This time it’s pushed back to 1 June 2010.
Here’s that AAFP Red Flag one-pager link again.
The Federal Trade Commission (FTC) has delayed the enforcement date of the so-called Red Flag Rules regarding identity theft protocols for medical practice. November 1, 2009 is the latest revised target date by which medical offices must comply with the rules.
Just a reminder: the American Academy of Family Physicians (AAFP) has a link to help offices navigate this process, as well as a Microsoft Word format, one-page, ready-made Red Flag protocol.
The Federal Trade Commission has decided to allow medical practices until August 1st, rather than the original target date of May 1st, to implement identity theft prevention programs, according to AAFP News Now. At least the creep of government overregulation of medicine has been slowed a bit. Better than nothing, but not by much.
Effective May 1st, medical offices will be required to have in place an identity theft prevention program. Is there really any reason for having this? No. There was also never a plague of patient confidentiality violations, but that didn’t stop HIPAA. When the government has a solution, little details like the non-existence of the problem are simply ignored.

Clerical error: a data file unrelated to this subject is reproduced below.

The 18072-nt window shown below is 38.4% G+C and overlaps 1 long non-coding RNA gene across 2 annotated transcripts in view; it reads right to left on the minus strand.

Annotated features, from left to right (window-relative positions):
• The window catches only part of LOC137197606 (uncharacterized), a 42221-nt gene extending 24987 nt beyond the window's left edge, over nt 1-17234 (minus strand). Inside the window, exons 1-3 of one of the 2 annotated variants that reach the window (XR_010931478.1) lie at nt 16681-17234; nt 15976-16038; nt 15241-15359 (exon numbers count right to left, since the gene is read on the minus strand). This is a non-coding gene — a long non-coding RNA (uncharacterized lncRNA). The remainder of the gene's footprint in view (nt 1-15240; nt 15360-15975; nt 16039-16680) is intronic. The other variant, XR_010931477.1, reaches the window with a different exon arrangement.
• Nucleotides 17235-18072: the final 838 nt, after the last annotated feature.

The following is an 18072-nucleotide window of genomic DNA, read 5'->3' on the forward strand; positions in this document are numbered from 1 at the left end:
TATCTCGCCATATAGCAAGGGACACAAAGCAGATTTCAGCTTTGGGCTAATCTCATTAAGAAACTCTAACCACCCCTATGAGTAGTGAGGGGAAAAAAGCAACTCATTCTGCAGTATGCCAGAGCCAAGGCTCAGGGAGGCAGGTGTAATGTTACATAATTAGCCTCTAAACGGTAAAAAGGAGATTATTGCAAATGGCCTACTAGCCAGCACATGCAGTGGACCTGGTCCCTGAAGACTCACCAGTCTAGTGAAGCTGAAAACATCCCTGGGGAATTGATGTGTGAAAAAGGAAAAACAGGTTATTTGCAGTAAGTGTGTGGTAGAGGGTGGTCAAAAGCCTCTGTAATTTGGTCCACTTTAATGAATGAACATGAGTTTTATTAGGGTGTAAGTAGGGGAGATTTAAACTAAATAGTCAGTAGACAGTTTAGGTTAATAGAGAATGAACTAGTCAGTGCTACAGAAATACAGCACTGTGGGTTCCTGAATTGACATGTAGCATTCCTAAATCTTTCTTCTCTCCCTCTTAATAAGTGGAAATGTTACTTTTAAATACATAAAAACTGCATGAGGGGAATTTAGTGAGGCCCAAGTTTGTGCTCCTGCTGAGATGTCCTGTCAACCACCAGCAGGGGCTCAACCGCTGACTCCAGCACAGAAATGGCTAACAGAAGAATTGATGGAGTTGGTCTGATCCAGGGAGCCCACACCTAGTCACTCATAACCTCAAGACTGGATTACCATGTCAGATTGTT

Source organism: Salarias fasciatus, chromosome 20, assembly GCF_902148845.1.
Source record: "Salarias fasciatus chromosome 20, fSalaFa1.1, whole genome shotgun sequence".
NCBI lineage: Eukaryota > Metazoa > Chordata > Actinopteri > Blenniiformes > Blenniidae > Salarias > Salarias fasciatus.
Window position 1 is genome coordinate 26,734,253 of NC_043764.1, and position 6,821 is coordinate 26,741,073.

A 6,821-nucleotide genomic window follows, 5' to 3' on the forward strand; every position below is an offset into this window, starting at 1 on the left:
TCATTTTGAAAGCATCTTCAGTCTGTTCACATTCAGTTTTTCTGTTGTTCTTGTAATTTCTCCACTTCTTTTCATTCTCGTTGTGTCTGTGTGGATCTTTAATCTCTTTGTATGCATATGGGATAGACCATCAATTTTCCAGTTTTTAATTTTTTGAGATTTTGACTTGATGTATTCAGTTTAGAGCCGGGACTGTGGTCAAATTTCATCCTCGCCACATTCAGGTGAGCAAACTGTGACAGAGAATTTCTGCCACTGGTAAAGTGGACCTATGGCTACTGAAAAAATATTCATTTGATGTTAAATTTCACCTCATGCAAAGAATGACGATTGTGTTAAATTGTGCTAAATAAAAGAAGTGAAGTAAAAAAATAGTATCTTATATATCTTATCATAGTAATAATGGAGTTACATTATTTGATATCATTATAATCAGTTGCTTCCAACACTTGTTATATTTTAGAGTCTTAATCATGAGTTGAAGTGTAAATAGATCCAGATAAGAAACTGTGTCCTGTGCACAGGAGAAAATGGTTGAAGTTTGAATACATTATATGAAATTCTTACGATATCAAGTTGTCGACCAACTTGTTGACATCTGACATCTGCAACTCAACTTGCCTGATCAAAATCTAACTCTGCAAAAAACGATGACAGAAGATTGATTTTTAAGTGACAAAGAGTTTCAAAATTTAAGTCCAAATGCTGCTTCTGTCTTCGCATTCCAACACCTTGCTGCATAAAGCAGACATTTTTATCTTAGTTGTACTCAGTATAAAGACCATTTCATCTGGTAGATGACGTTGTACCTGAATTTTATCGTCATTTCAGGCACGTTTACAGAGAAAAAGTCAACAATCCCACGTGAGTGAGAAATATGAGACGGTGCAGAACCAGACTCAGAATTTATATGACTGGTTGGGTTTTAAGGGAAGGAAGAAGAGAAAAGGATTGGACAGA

Fortunately, the American Academy of Family Physicians has resources in place to help medical offices deal with this latest (but by no stretch of the imagination last) unnecessary bureacratic intrusion into the art and science of medicine. This link to the AAFP’s Identity Theft Red Flags Rule page is a good place to start. The “meat and potatoes” of this nonsense can be found here. To really get to the bottom line, the AAFP has developed this one page Red Flag Rule table in Microsoft Word format that can be downloaded and printed and will probably answer as a serviceable plan for most practices.